The topic of the final review of the miniseries is the pancreatic safety of incretin-based therapies. Some preclinical studies have indicated that chronic GLP1R activation may stimulate the proliferation of pancreatic β-cells and thus increase β-cell mass, providing hope that this approach may potentially alter the natural progression of T2DM (Sturis et al. 2003). On the contrary, other studies have raised concerns that chronic use of incretin-based therapies may increase the risk of pancreatitis and pancreatic cancer (Matveyenko et al. 2009). The discussion has been further stimulated by the publication of human morphological data pointing to increased pancreatic ductal proliferation in patients treated with incretin-based therapies (Butler et al. 2013). Although the methodology described in the latter paper has been widely criticized, the potential pancreatic side effects of incretin-based therapies remain certainly an open and widely discussed topic. The difficult task of reviewing this subject has been undertaken by Lamont & Andrikopoulos (2014).

In summary, it is certainly safe to say that incretin-based therapies have markedly broadened our armamentarium of antidiabetic therapies. Nonetheless, as with all novel therapies, the potential hopes as well as fears can only be clarified by carefully performed clinical trials. In the meanwhile, we sincerely hope that our miniseries on incretin-based therapies can help both the researchers and the clinicians to better understand this rapidly evolving field.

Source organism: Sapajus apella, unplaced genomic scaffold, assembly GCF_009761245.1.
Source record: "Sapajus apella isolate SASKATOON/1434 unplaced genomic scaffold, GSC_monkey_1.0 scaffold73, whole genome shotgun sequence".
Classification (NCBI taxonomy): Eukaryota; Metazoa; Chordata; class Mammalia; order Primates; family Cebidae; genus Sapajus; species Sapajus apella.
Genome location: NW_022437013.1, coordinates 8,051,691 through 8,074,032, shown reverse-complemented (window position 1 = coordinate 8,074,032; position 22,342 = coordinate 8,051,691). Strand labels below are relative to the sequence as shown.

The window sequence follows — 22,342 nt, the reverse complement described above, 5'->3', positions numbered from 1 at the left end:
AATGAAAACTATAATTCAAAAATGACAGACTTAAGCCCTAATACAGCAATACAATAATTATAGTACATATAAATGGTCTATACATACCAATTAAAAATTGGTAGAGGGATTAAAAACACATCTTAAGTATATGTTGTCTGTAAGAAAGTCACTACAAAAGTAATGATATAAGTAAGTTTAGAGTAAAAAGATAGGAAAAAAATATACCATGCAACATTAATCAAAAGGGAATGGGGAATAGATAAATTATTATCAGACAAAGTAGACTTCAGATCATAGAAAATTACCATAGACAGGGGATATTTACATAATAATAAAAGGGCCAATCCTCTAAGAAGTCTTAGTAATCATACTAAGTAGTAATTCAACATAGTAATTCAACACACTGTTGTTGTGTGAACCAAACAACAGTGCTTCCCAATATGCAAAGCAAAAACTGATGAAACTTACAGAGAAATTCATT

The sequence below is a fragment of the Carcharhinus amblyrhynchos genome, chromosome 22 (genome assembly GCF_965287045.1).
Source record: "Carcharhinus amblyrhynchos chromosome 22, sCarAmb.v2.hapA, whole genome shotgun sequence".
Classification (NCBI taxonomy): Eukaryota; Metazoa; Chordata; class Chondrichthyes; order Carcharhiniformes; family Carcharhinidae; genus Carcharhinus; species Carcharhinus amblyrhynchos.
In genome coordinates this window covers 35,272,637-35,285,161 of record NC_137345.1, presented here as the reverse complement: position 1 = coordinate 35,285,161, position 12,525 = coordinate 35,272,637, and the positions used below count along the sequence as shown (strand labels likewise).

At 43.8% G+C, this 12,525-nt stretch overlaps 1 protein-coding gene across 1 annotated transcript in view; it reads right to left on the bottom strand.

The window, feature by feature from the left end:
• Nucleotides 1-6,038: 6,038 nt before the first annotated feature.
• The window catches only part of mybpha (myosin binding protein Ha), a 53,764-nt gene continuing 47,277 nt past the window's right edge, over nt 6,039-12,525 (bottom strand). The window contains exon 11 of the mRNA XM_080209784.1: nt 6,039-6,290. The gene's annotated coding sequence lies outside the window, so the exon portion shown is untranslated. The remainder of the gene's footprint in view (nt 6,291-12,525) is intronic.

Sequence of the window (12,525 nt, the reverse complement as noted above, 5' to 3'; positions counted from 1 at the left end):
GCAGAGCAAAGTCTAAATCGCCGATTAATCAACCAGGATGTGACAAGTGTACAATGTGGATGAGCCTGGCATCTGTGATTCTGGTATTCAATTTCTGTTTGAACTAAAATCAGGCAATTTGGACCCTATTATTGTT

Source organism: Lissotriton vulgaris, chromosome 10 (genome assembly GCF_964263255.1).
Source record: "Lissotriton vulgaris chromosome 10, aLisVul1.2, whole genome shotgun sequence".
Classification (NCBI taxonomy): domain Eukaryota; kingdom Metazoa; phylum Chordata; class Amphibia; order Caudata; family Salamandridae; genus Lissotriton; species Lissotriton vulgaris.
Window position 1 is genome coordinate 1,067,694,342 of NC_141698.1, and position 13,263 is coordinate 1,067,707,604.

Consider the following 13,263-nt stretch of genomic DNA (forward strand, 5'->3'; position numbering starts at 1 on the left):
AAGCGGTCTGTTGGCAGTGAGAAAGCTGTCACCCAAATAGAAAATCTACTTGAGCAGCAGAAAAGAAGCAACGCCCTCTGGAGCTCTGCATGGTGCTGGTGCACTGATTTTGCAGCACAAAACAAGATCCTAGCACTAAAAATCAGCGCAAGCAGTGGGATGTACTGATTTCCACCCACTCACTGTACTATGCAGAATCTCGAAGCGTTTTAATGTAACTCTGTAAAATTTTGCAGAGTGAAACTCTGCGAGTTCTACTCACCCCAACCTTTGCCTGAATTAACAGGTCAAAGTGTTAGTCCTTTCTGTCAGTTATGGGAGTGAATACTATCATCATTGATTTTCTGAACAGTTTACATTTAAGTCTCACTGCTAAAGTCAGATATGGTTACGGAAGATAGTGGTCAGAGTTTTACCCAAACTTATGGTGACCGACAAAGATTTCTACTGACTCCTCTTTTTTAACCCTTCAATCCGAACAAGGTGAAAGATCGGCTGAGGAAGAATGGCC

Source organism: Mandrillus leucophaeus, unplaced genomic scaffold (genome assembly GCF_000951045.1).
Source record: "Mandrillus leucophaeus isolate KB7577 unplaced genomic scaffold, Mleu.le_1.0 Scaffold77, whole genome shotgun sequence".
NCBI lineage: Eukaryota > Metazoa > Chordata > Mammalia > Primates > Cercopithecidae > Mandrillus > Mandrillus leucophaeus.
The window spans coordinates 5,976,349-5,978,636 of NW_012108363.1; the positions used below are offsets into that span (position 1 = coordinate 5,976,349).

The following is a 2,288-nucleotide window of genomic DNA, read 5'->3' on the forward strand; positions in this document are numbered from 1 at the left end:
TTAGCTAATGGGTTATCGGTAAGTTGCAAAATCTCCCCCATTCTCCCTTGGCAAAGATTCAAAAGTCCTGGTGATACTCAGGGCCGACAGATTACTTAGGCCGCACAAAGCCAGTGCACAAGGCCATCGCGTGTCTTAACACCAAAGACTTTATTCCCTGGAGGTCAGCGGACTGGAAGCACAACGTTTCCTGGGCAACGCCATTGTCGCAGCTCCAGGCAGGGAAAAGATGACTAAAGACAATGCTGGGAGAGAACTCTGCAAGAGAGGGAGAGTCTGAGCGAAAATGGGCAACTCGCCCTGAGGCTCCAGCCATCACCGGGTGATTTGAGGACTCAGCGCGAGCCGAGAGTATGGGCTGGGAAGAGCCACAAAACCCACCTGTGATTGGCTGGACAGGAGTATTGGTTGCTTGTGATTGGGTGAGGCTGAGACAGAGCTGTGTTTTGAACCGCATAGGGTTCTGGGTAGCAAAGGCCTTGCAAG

Declaration of interest

The author declares that there is no conflict of interest that could be perceived as prejudicing the impartiality of this editorial.

Funding

The authors' research was supported by Research Project RVO-VFN-64165 of the Ministry of Health of Czech Republic.

References

  • Angeli FS & Shannon RP 2014 Incretin based therapies: can we achieve glycemic control and cardioprotection? Journal of Endocrinology 221 T17T30. (doi:10.1530/JOE-13-0195)

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  • van Bloemendaal L, Ten Kulve JS, la Fleur SE, Ijzerman RG & Diamant M 2014 Effects of GLP-1 on appetite and body weight: focus on the central nervous system. Journal of Endocrinology 221 T1T16. (doi:10.1530/JOE-13-0414)

    • Search Google Scholar
    • Export Citation
  • Bruning JC, Gautam D, Burks DJ, Gillette J, Schubert M, Orban PC, Klein R, Krone W, Muller-Wieland D & Kahn CR 2000 Role of brain insulin receptor in control of body weight and reproduction. Science 289 21222125. (doi:10.1126/science.289.5487.2122)

    • Search Google Scholar
    • Export Citation
  • Butler AE, Campbell-Thompson M, Gurlo T, Dawson DW, Atkinson M & Butler PC 2013 Marked expansion of exocrine and endocrine pancreas with incretin therapy in humans with increased exocrine pancreas dysplasia and the potential for glucagon-producing neuroendocrine tumors. Diabetes 62 25952604. (doi:10.2337/db12-1686)